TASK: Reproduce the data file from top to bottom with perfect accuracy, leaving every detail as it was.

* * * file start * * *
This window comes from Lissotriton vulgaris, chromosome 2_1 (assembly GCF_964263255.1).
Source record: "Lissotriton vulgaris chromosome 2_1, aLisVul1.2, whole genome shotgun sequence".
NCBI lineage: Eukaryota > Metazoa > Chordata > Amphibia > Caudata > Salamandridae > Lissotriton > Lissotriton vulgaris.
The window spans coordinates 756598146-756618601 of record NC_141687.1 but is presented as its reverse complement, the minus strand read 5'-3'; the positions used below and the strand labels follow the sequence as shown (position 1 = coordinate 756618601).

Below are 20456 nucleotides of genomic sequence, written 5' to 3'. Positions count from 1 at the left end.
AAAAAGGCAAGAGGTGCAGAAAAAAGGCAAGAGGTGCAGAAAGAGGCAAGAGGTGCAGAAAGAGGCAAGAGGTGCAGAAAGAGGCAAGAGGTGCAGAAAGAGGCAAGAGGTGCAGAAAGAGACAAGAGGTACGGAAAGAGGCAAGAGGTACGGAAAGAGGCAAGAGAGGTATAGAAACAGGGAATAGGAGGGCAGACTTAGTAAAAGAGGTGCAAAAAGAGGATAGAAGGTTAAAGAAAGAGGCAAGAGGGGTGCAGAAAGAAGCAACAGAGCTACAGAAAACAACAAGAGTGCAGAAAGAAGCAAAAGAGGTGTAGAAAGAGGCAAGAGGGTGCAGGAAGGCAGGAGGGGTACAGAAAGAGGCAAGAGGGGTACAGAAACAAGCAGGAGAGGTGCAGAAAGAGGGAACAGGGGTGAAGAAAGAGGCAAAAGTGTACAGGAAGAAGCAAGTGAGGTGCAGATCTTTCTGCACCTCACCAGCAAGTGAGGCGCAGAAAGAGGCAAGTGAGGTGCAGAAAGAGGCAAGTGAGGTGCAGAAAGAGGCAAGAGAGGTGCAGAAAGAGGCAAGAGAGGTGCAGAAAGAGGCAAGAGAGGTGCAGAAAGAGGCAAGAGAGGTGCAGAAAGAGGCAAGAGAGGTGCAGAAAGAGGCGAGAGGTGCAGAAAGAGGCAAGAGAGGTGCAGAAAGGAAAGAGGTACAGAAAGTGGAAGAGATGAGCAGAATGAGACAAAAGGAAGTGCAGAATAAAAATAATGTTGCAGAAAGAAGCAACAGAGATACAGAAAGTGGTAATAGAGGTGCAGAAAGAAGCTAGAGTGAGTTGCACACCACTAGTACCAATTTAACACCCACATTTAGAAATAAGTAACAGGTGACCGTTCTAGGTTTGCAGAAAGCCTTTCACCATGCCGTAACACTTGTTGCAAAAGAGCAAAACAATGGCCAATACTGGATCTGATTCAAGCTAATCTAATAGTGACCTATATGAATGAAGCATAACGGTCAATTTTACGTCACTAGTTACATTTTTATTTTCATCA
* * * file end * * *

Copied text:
This window comes from Lissotriton vulgaris, chromosome 2_1 (assembly GCF_964263255.1).
Source record: "Lissotriton vulgaris chromosome 2_1, aLisVul1.2, whole genome shotgun sequence".
NCBI lineage: Eukaryota > Metazoa > Chordata > Amphibia > Caudata > Salamandridae > Lissotriton > Lissotriton vulgaris.
The window spans coordinates 756598146-756618601 of record NC_141687.1 but is presented as its reverse complement, the minus strand read 5'-3'; the positions used below and the strand labels follow the sequence as shown (position 1 = coordinate 756618601).

Below are 20456 nucleotides of genomic sequence, written 5' to 3'. Positions count from 1 at the left end.
AAAAAGGCAAGAGGTGCAGAAAAAAGGCAAGAGGTGCAGAAAGAGGCAAGAGGTGCAGAAAGAGGCAAGAGGTGCAGAAAGAGGCAAGAGGTGCAGAAAGAGGCAAGAGGTGCAGAAAGAGACAAGAGGTACGGAAAGAGGCAAGAGGTACGGAAAGAGGCAAGAGAGGTATAGAAACAGGGAATAGGAGGGCAGACTTAGTAAAAGAGGTGCAAAAAGAGGATAGAAGGTTAAAGAAAGAGGCAAGAGGGGTGCAGAAAGAAGCAACAGAGCTACAGAAAACAACAAGAGTGCAGAAAGAAGCAAAAGAGGTGTAGAAAGAGGCAAGAGGGTGCAGGAAGGCAGGAGGGGTACAGAAAGAGGCAAGAGGGGTACAGAAACAAGCAGGAGAGGTGCAGAAAGAGGGAACAGGGGTGAAGAAAGAGGCAAAAGTGTACAGGAAGAAGCAAGTGAGGTGCAGATCTTTCTGCACCTCACCAGCAAGTGAGGCGCAGAAAGAGGCAAGTGAGGTGCAGAAAGAGGCAAGTGAGGTGCAGAAAGAGGCAAGAGAGGTGCAGAAAGAGGCAAGAGAGGTGCAGAAAGAGGCAAGAGAGGTGCAGAAAGAGGCAAGAGAGGTGCAGAAAGAGGCAAGAGAGGTGCAGAAAGAGGCGAGAGGTGCAGAAAGAGGCAAGAGAGGTGCAGAAAGGAAAGAGGTACAGAAAGTGGAAGAGATGAGCAGAATGAGACAAAAGGAAGTGCAGAATAAAAATAATGTTGCAGAAAGAAGCAACAGAGATACAGAAAGTGGTAATAGAGGTGCAGAAAGAAGCTAGAGTGAGTTGCACACCACTAGTACCAATTTAACACCCACATTTAGAAATAAGTAACAGGTGACCGTTCTAGGTTTGCAGAAAGCCTTTCACCATGCCGTAACACTTGTTGCAAAAGAGCAAAACAATGGCCAATACTGGATCTGATTCAAGCTAATCTAATAGTGACCTATATGAATGAAGCATAACGGTCAATTTTACGTCACTAGTTACATTTTTATTTTCATCA